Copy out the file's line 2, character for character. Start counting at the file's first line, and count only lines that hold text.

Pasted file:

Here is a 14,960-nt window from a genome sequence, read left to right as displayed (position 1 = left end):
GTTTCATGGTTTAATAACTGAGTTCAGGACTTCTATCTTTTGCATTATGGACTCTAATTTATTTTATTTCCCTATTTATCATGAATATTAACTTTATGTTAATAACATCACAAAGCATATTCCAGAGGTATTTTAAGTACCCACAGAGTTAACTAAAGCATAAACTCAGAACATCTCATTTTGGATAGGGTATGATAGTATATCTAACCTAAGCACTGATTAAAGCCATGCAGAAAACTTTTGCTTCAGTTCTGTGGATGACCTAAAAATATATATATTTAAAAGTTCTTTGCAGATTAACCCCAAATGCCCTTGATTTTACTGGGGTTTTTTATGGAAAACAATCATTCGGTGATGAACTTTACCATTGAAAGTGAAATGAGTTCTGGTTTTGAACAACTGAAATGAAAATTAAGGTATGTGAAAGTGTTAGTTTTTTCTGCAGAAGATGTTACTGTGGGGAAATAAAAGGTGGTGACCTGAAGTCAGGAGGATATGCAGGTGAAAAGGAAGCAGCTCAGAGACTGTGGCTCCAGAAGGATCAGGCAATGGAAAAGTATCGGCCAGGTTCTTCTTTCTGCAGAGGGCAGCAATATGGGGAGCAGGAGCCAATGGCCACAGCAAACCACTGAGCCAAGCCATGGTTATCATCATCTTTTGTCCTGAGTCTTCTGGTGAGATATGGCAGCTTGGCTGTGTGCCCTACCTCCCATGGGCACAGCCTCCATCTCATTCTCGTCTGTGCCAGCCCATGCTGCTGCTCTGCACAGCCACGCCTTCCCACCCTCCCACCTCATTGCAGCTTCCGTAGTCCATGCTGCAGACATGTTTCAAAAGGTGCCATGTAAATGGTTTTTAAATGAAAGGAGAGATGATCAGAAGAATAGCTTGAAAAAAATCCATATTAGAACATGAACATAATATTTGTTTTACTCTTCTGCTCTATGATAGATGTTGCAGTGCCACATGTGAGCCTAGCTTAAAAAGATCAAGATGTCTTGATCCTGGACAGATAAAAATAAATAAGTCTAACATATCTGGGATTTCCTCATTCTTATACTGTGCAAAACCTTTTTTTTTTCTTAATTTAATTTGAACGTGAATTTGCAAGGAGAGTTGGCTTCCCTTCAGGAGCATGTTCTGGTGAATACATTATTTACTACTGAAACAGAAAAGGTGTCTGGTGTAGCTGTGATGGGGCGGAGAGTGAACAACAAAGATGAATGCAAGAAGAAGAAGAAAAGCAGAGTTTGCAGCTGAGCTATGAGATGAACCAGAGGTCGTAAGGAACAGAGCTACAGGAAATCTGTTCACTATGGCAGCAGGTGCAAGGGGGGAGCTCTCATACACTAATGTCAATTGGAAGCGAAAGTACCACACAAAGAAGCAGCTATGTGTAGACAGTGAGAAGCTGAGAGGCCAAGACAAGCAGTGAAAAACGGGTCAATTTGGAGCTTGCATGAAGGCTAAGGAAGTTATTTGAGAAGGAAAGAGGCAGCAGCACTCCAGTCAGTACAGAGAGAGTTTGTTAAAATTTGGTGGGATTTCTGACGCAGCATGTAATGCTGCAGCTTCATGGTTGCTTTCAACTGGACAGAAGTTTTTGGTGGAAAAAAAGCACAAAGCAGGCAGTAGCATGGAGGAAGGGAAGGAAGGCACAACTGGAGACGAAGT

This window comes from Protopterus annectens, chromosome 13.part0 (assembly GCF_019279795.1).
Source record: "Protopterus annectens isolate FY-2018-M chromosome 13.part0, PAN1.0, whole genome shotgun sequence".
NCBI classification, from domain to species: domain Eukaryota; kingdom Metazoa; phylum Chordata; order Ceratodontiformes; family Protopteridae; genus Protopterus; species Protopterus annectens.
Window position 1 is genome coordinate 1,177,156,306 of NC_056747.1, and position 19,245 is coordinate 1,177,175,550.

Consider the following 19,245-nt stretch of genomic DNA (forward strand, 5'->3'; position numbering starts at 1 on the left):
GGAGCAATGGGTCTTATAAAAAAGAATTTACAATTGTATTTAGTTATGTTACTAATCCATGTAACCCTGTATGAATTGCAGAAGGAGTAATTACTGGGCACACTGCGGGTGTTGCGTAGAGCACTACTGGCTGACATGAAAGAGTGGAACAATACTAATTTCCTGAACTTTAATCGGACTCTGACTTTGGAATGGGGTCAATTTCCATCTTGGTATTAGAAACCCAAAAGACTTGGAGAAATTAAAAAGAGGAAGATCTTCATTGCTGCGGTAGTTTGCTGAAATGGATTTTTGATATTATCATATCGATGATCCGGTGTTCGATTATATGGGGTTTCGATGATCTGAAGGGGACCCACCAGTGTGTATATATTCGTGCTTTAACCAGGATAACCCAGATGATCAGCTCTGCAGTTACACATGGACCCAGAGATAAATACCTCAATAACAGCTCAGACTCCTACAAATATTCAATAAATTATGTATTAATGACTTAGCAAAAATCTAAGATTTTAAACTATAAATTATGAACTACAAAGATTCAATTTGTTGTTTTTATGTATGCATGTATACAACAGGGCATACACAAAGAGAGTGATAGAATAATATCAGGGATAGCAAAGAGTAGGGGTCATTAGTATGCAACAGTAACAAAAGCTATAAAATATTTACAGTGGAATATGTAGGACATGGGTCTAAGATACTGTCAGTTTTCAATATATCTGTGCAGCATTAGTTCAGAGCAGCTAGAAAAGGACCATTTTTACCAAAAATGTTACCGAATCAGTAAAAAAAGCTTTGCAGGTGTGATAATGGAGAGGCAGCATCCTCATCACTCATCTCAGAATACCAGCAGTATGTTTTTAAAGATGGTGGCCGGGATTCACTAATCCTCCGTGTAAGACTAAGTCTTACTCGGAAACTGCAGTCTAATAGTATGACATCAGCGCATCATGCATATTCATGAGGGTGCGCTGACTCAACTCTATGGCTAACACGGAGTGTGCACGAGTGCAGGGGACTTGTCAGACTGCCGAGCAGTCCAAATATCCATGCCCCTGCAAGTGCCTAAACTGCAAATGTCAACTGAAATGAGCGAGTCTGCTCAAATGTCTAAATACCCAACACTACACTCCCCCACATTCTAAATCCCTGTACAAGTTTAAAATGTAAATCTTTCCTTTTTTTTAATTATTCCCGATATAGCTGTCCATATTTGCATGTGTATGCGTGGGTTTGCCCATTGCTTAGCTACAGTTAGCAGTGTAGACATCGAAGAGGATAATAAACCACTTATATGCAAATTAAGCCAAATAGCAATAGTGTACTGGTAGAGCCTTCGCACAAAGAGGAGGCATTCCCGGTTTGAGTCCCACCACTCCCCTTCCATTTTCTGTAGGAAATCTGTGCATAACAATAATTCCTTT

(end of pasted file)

GTTTCATGGTTTAATAACTGAGTTCAGGACTTCTATCTTTTGCATTATGGACTCTAATTTATTTTATTTCCCTATTTATCATGAATATTAACTTTATGTTAATAACATCACAAAGCATATTCCAGAGGTATTTTAAGTACCCACAGAGTTAACTAAAGCATAAACTCAGAACATCTCATTTTGGATAGGGTATGATAGTATATCTAACCTAAGCACTGATTAAAGCCATGCAGAAAACTTTTGCTTCAGTTCTGTGGATGACCTAAAAATATATATATTTAAAAGTTCTTTGCAGATTAACCCCAAATGCCCTTGATTTTACTGGGGTTTTTTATGGAAAACAATCATTCGGTGATGAACTTTACCATTGAAAGTGAAATGAGTTCTGGTTTTGAACAACTGAAATGAAAATTAAGGTATGTGAAAGTGTTAGTTTTTTCTGCAGAAGATGTTACTGTGGGGAAATAAAAGGTGGTGACCTGAAGTCAGGAGGATATGCAGGTGAAAAGGAAGCAGCTCAGAGACTGTGGCTCCAGAAGGATCAGGCAATGGAAAAGTATCGGCCAGGTTCTTCTTTCTGCAGAGGGCAGCAATATGGGGAGCAGGAGCCAATGGCCACAGCAAACCACTGAGCCAAGCCATGGTTATCATCATCTTTTGTCCTGAGTCTTCTGGTGAGATATGGCAGCTTGGCTGTGTGCCCTACCTCCCATGGGCACAGCCTCCATCTCATTCTCGTCTGTGCCAGCCCATGCTGCTGCTCTGCACAGCCACGCCTTCCCACCCTCCCACCTCATTGCAGCTTCCGTAGTCCATGCTGCAGACATGTTTCAAAAGGTGCCATGTAAATGGTTTTTAAATGAAAGGAGAGATGATCAGAAGAATAGCTTGAAAAAAATCCATATTAGAACATGAACATAATATTTGTTTTACTCTTCTGCTCTATGATAGATGTTGCAGTGCCACATGTGAGCCTAGCTTAAAAAGATCAAGATGTCTTGATCCTGGACAGATAAAAATAAATAAGTCTAACATATCTGGGATTTCCTCATTCTTATACTGTGCAAAACCTTTTTTTTTTCTTAATTTAATTTGAACGTGAATTTGCAAGGAGAGTTGGCTTCCCTTCAGGAGCATGTTCTGGTGAATACATTATTTACTACTGAAACAGAAAAGGTGTCTGGTGTAGCTGTGATGGGGCGGAGAGTGAACAACAAAGATGAATGCAAGAAGAAGAAGAAAAGCAGAGTTTGCAGCTGAGCTATGAGATGAACCAGAGGTCGTAAGGAACAGAGCTACAGGAAATCTGTTCACTATGGCAGCAGGTGCAAGGGGGGAGCTCTCATACACTAATGTCAATTGGAAGCGAAAGTACCACACAAAGAAGCAGCTATGTGTAGACAGTGAGAAGCTGAGAGGCCAAGACAAGCAGTGAAAAACGGGTCAATTTGGAGCTTGCATGAAGGCTAAGGAAGTTATTTGAGAAGGAAAGAGGCAGCAGCACTCCAGTCAGTACAGAGAGAGTTTGTTAAAATTTGGTGGGATTTCTGACGCAGCATGTAATGCTGCAGCTTCATGGTTGCTTTCAACTGGACAGAAGTTTTTGGTGGAAAAAAAGCACAAAGCAGGCAGTAGCATGGAGGAAGGGAAGGAAGGCACAACTGGAGACGAAGT